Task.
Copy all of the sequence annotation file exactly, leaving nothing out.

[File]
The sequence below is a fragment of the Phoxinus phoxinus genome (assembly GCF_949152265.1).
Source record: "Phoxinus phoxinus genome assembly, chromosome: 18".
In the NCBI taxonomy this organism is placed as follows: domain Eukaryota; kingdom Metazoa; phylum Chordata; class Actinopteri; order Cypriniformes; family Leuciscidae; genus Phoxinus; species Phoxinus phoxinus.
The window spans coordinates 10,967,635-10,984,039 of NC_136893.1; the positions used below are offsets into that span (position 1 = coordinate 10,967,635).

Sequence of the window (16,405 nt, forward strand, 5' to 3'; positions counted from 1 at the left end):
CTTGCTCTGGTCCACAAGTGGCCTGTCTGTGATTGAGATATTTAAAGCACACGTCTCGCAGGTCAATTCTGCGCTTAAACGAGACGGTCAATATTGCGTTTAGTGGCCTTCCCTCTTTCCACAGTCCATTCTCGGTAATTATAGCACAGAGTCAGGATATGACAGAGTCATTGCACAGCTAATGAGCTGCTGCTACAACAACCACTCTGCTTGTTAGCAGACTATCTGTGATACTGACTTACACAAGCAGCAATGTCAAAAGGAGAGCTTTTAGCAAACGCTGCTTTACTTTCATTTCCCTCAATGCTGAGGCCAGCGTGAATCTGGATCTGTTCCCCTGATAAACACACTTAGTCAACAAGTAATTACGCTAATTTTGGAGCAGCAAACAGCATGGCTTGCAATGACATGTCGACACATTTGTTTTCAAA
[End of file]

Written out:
The sequence below is a fragment of the Phoxinus phoxinus genome (assembly GCF_949152265.1).
Source record: "Phoxinus phoxinus genome assembly, chromosome: 18".
In the NCBI taxonomy this organism is placed as follows: domain Eukaryota; kingdom Metazoa; phylum Chordata; class Actinopteri; order Cypriniformes; family Leuciscidae; genus Phoxinus; species Phoxinus phoxinus.
The window spans coordinates 10,967,635-10,984,039 of NC_136893.1; the positions used below are offsets into that span (position 1 = coordinate 10,967,635).

Sequence of the window (16,405 nt, forward strand, 5' to 3'; positions counted from 1 at the left end):
CTTGCTCTGGTCCACAAGTGGCCTGTCTGTGATTGAGATATTTAAAGCACACGTCTCGCAGGTCAATTCTGCGCTTAAACGAGACGGTCAATATTGCGTTTAGTGGCCTTCCCTCTTTCCACAGTCCATTCTCGGTAATTATAGCACAGAGTCAGGATATGACAGAGTCATTGCACAGCTAATGAGCTGCTGCTACAACAACCACTCTGCTTGTTAGCAGACTATCTGTGATACTGACTTACACAAGCAGCAATGTCAAAAGGAGAGCTTTTAGCAAACGCTGCTTTACTTTCATTTCCCTCAATGCTGAGGCCAGCGTGAATCTGGATCTGTTCCCCTGATAAACACACTTAGTCAACAAGTAATTACGCTAATTTTGGAGCAGCAAACAGCATGGCTTGCAATGACATGTCGACACATTTGTTTTCAAA